One thing I know about Hobie is they have the best continuing improvement program on their products that I have ever seen. I also know they monitor these forums and pay attention to details very well. I've been using the mirage drives since 2007 and have never had a serious failure with any of my dozen or so mirage units I have owned. I'm a pretty heavy user and typically pedal my TI at least 15 miles per week all year round (it's my exercise program), some weeks like when we are down at our key west house, I'll go out every day if I can when there.
Just in my experience pretty much every suggestion I have made regarding product improvements or potential problems have mysteriously appeared on their new products or are corrected usually within a year or so from when I posted them. I assume it takes Hobie about that long to re-design, fully test, then re-tool for production. Often times this requires new molds and tooling which are typically extremely expensive (I'm in that business). I have a sneaking suspicion that this mirage shaft problem will just quietly go away as Hobie works out the details with their suppliers, all behind the scenes and transparent to the rest of us.
Tom has a good point, and he has mentioned this before, that we mostly only read about the problems that people have, and very seldom about successes. I follow this forum and only recall reading about mirage shaft failures being reported, as maybe 10 that I have read about since 2007. I'm sure there have been more, and since everything Hobie is covered by their wonderful warranty program, chances are every one of those bad shafts were replaced promptly, and the customers are now very happy. Hobie is a major manufacturer of kayaks worldwide and I wouldn't be suprised if they are selling well over 100,000 mirage drives per year, that times 7 years is almost 3/4 of a million units out there with 10 failures (that we know about) since 2007. Any company prays for a failure rate that low, even with that I can pretty much guarantee we will see the shaft breaking problem going away quietly very quickly as Hobie hones their manufacturing process to cover that .0001 percent of users with fishermans feet ( Hobie calls it fishermans feet because when reeling in their fish they often brace their feet on the pedals with the pedals in the center (I have caught myself doing that) this puts excess stress on the mirage drive shafts, thus their term fishermans feet).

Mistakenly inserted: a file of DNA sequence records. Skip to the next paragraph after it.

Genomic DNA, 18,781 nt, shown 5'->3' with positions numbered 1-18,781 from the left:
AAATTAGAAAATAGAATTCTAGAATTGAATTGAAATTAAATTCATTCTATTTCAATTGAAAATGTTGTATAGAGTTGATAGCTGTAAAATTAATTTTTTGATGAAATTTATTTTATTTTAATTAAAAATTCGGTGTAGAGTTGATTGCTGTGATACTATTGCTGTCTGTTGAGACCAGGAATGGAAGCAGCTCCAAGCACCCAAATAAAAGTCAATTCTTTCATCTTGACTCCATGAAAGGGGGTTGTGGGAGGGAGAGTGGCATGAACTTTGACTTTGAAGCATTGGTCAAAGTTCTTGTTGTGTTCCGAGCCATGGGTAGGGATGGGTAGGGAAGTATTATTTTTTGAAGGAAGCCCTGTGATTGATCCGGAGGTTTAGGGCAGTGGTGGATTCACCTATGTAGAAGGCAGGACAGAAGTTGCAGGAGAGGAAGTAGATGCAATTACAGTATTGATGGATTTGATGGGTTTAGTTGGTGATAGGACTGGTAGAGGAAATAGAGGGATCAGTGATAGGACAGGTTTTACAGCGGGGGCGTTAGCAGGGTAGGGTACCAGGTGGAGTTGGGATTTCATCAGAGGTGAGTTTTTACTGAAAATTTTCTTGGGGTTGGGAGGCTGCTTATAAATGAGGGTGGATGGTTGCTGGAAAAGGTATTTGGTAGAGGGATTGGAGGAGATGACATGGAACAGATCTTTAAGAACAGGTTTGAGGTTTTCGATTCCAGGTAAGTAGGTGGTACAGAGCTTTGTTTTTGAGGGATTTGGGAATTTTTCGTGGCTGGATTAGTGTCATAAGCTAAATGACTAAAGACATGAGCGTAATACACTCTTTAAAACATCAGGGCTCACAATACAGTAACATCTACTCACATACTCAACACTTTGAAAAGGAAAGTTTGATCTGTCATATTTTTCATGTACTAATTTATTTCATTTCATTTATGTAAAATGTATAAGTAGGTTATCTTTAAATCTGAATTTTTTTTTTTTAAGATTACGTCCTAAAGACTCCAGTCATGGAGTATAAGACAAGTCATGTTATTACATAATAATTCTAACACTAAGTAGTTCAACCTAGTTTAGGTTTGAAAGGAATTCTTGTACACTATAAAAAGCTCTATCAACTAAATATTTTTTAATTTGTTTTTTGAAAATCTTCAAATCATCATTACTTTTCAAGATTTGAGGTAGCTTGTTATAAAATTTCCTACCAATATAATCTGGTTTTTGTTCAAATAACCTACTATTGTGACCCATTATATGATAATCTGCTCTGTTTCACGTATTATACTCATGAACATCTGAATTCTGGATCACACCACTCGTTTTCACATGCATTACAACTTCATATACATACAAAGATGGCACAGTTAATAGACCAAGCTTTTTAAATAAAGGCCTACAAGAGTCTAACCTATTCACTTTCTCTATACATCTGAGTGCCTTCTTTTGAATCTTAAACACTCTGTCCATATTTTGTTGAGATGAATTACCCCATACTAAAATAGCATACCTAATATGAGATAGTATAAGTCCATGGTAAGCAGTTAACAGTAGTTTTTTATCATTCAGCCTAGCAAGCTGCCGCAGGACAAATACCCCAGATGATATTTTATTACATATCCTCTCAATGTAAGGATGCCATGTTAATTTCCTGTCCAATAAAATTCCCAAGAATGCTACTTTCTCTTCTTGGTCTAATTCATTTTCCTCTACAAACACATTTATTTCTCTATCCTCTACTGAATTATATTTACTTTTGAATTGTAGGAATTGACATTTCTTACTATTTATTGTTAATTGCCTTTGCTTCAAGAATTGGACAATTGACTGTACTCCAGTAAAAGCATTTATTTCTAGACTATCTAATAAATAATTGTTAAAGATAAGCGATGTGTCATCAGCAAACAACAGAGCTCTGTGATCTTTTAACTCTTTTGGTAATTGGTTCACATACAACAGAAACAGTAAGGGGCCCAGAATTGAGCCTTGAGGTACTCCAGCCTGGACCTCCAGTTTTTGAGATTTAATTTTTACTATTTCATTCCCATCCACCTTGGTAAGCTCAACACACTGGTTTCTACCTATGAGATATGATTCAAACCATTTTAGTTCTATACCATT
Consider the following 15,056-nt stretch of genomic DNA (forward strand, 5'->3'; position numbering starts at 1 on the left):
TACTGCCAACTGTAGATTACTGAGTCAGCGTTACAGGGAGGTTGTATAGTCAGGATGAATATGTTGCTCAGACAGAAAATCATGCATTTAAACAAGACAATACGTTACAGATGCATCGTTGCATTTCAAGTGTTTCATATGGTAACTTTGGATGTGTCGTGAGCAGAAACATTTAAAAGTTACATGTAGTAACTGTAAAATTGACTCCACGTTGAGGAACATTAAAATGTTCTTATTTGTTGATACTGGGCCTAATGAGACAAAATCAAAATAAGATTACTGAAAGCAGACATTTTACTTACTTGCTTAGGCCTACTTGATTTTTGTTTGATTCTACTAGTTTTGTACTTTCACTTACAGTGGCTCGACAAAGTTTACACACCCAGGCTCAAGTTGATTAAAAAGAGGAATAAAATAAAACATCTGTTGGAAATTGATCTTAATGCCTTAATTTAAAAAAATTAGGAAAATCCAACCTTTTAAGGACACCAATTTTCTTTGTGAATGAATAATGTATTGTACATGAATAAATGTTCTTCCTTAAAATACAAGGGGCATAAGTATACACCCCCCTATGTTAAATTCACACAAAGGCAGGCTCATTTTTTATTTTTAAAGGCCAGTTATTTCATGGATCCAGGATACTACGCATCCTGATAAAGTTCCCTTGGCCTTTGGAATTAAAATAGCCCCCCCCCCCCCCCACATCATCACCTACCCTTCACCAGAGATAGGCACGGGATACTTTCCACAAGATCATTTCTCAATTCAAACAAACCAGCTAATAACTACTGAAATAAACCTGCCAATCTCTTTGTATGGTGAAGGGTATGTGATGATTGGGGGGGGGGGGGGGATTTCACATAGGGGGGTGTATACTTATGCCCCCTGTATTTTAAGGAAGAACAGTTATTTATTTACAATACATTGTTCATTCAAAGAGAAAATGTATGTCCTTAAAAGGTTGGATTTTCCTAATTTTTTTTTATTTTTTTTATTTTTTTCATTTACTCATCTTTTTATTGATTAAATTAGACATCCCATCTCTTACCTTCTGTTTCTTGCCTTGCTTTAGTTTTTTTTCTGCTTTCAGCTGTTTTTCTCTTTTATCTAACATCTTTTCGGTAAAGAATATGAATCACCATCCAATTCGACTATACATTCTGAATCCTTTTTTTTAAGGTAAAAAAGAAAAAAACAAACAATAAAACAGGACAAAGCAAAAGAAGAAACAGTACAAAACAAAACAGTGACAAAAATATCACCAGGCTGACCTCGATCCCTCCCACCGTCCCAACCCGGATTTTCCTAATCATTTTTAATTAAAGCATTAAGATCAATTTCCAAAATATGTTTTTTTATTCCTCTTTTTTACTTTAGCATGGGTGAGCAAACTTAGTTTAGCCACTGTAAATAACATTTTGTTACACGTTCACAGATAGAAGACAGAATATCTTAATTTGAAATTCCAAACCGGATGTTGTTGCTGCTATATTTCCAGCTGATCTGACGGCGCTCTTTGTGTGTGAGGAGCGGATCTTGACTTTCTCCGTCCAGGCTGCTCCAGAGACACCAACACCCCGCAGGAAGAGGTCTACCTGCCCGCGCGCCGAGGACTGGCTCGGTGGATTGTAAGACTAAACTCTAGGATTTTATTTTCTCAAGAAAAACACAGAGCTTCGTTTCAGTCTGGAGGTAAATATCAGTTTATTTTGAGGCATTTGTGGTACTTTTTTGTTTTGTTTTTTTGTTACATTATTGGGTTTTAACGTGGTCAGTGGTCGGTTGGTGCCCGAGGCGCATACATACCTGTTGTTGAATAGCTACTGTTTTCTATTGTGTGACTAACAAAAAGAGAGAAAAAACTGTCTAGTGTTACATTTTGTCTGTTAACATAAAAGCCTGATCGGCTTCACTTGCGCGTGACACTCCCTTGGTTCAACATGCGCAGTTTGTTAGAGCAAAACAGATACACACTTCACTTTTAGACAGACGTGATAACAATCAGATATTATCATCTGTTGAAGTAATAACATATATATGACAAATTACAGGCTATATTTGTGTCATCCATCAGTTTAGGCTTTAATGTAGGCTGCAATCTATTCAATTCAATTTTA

When out we all have to be prepared for failure, and have backups for everything including the mirage drive (ie.. paddle on board always).
Just 3 days ago I had a catastrophic failure while out at sea 10 miles from launch. I ran into a 300 ft wad of heavy test fishing line (that green really strong stuff) floating out in the gulf. I was flying along minding my own business when all of a sudden the line got caught up in all the parts of my boat, then started winding onto the propeller on my motor, the line was all over the boat and as it pulled tighter (winding up on the motor it tore one of my hydrofoils off, bent the fin shaft on my mirage drive, broke the rudder pin, and tore the propeller completely off the boat (wrecking the lower unit, and losing the prop). It took me over an hour to untangle and cut the line from everything, straighten the mirage drive shaft, replace the rudder pin, remove my foils, then sail and pedal the old fashion way the ten miles back from the open ocean in almost no wind (maybe 4-5 mph winds at best). So it's important to have backups of everything ( I always carry an extra mirage drive, and paddles) because you never know what's going to happen out there. My planned under an hour trip turned into a 6-7 hour painful and expensive ordeal, but hey I still had fun out there. I'll be out of commission for about 2-3 weeks as I repair everything though. I keep a spare prop on board (more redundancy) but the lower unit was damaged so I couldn't run the engine.
One of the rear foils was destroyed, now I have to make a new one, plus wait 2 weeks to get the motor repaired.